Post-Traumatic Stress Disorder

During the month of February, I will do a short series of posts on Post-Traumatic Stress Disorder.  Starting today and for the next 3 Tuesdays in February we will look at what PTSD is, the types of causes of PTSD, treatment plans, and. finally, litigation issues.

I.               What is Post Traumatic Stress Disorder?

The National Institutes of Mental Health defines Post Traumatic Stress Disorder, also known as PTSD, as “an anxiety disorder that some people get after seeing or living through a dangerous event.” It is natural to feel afraid when faced with danger. The fear or “fight or flight” response triggers split second changes in the body to prepare to defend against the danger or to avoid it. The reaction is designed to protect a person from harm. However in people with post-traumatic stress disorder, PTSD, the reaction is changed or damaged. These folks feel stressed or frightened even when they are no longer in danger.

Some of the classic characteristics of post-traumatic stress disorder include:

  •  Nervousness
  •  Preoccupation with the trauma
  •  Pain or physical discomfort
  • Sleeplessness and nightmares
  • Flashbacks and intrusive thoughts
  • Deterioration of performance
  • Phobia
  • Personality change
  • Unprovoked outbursts

A concept, known as the “Traumatic Principle,” helps to sort out those victims of trauma more likely to develop PTSD. Important elements of serious trauma include:

  •        Vulnerability

Predisposition recognizes the role of genetics, family upbringing, and other risk factors in the diagnosis of PTSD.

  •        Environmental Stimulus

This refers to any traumatic event coming from outside of the individual.

  •       Realistic Threat

This means that by observable and obvious standards, the environmental event has the capacity to produce physical injury or death.

  •       Perception by Five Senses

Here is the acknowledgment that neurobiological components exist from the traumatic event.

  •       Cognitive Awareness

Perception involves cognitive awareness and the nervous system.

  •       Activation of the Sympathetic Nervous System

This is the most obvious neurobiological indication of intense fear, helplessness, or horror.

  •       Zone of Danger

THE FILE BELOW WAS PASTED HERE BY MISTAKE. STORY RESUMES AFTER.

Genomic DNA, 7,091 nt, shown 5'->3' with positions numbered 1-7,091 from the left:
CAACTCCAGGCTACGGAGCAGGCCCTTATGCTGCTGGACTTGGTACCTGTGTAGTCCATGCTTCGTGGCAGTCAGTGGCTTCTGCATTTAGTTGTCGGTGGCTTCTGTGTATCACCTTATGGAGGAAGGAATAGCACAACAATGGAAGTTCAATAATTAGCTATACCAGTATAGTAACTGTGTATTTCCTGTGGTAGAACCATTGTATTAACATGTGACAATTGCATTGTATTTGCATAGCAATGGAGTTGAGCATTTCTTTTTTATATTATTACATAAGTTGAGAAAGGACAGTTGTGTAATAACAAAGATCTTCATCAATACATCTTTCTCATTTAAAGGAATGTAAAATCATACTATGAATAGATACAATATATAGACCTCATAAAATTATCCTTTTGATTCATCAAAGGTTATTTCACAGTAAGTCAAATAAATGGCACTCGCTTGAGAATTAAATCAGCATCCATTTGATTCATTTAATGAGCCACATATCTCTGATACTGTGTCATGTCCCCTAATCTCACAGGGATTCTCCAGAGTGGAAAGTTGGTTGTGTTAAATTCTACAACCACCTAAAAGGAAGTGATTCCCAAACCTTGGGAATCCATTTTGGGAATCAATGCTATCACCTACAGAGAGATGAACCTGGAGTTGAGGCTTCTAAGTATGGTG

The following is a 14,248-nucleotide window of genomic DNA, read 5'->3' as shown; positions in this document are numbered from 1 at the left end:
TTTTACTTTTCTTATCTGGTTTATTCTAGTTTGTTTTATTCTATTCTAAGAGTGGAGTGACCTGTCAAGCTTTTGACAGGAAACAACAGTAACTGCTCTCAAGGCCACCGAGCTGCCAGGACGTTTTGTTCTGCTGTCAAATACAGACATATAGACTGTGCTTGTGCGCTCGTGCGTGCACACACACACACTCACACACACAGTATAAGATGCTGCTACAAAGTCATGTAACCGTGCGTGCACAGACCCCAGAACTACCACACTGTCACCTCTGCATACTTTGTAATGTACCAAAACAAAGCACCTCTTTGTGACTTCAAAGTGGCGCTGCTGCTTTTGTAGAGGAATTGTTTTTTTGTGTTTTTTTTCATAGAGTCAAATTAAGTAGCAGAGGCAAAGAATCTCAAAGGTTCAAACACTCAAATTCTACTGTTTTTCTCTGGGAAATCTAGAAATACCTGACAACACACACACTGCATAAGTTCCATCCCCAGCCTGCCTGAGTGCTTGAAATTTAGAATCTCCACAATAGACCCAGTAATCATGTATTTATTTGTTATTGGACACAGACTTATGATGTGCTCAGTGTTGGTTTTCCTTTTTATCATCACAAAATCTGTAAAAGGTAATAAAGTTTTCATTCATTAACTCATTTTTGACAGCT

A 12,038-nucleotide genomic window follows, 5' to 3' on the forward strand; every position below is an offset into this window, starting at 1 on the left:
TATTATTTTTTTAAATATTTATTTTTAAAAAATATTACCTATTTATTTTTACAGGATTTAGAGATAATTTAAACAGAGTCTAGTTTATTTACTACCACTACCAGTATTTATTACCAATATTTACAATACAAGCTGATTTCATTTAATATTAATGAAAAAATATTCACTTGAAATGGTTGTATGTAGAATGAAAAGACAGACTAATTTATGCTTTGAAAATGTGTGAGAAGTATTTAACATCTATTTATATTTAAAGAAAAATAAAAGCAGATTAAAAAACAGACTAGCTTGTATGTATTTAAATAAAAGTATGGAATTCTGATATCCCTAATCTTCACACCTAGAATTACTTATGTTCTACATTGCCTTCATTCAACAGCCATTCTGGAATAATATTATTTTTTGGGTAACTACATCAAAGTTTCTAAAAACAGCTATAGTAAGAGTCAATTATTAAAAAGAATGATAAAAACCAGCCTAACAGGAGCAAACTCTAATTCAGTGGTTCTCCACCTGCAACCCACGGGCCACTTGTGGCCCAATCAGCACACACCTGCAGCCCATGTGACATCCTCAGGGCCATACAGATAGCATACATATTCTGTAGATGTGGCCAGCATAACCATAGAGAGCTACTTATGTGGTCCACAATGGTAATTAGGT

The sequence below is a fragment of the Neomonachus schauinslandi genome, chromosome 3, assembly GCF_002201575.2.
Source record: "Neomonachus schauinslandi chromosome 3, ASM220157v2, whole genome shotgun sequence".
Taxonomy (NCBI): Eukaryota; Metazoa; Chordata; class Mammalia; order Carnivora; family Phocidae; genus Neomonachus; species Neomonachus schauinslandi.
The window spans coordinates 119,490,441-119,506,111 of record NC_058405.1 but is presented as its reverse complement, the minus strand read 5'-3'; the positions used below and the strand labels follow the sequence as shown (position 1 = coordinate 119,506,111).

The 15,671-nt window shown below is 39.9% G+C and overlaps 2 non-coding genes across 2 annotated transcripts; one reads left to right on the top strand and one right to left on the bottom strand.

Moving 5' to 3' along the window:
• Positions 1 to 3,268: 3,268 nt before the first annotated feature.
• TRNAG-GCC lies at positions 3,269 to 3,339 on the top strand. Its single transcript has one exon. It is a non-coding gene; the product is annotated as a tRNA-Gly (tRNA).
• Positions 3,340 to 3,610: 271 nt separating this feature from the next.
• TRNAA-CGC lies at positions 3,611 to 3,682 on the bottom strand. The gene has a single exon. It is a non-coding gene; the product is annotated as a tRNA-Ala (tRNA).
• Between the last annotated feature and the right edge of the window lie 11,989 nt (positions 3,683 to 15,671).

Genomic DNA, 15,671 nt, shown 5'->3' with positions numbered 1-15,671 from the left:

This concept, somewhat controversial among experts, holds that before PTSD can develop, the victim must be present at the traumatic scene and experience, witness, or be confronted with a dangerous situation that can be actual or threatened death or serious injury.

A compilation of these factors results in the Traumatic Principle which C.B. Scignar, M.D. describes as:

Any environmental stimulus which poses a realistic threat  to life or limb, if perceived by one, or more likely a combination of the five sensory pathways to the brain, if cognitively interpreted as dangerous (a serious threat to life or physical integrity to self or others), and followed by intense stimulation of the sympathetic nervous system, whether it produces a physical injury or not, can be regarded as a traumatic event which can precipitate PTSD in a vulnerable individual who is in the zone of danger.

Anyone, according to the National Institutes of Mental Health, can get PTSD at any age. This includes war veterans and survivors of physical and sexual assault, abuse, accidents, disasters, and many other serious events. In contrast to Dr. Scignar, the National Institutes of Mental Health endorses that not everyone with PTSD has been through a dangerous event. Some people get PTSD after a friend or family member experiences danger or is harmed. For instance, the sudden, unexpected death of a loved one can also cause PTSD.

In the posts to follow this month we will examine the types of trauma, treatment and some of the issues in litigation that are affected by post-traumatic stress disorder.